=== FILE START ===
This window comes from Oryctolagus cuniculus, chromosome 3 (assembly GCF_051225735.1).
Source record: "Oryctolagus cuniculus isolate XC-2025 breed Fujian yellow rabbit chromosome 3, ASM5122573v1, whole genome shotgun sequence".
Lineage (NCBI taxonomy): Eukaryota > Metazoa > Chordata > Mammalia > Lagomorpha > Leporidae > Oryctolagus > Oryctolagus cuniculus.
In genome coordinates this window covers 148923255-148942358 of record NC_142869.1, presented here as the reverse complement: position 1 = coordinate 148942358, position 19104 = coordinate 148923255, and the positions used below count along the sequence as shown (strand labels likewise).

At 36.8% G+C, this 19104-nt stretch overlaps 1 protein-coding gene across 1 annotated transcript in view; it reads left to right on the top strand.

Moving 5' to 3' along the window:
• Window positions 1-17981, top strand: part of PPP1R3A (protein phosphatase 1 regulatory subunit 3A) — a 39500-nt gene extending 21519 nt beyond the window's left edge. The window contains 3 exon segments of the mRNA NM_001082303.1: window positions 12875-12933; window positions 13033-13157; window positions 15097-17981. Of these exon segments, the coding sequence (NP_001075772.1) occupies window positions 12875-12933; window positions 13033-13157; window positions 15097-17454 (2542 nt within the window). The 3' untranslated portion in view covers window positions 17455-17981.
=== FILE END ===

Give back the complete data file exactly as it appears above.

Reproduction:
This window comes from Oryctolagus cuniculus, chromosome 3 (assembly GCF_051225735.1).
Source record: "Oryctolagus cuniculus isolate XC-2025 breed Fujian yellow rabbit chromosome 3, ASM5122573v1, whole genome shotgun sequence".
Lineage (NCBI taxonomy): Eukaryota > Metazoa > Chordata > Mammalia > Lagomorpha > Leporidae > Oryctolagus > Oryctolagus cuniculus.
In genome coordinates this window covers 148923255-148942358 of record NC_142869.1, presented here as the reverse complement: position 1 = coordinate 148942358, position 19104 = coordinate 148923255, and the positions used below count along the sequence as shown (strand labels likewise).

At 36.8% G+C, this 19104-nt stretch overlaps 1 protein-coding gene across 1 annotated transcript in view; it reads left to right on the top strand.

Moving 5' to 3' along the window:
• Window positions 1-17981, top strand: part of PPP1R3A (protein phosphatase 1 regulatory subunit 3A) — a 39500-nt gene extending 21519 nt beyond the window's left edge. The window contains 3 exon segments of the mRNA NM_001082303.1: window positions 12875-12933; window positions 13033-13157; window positions 15097-17981. Of these exon segments, the coding sequence (NP_001075772.1) occupies window positions 12875-12933; window positions 13033-13157; window positions 15097-17454 (2542 nt within the window). The 3' untranslated portion in view covers window positions 17455-17981.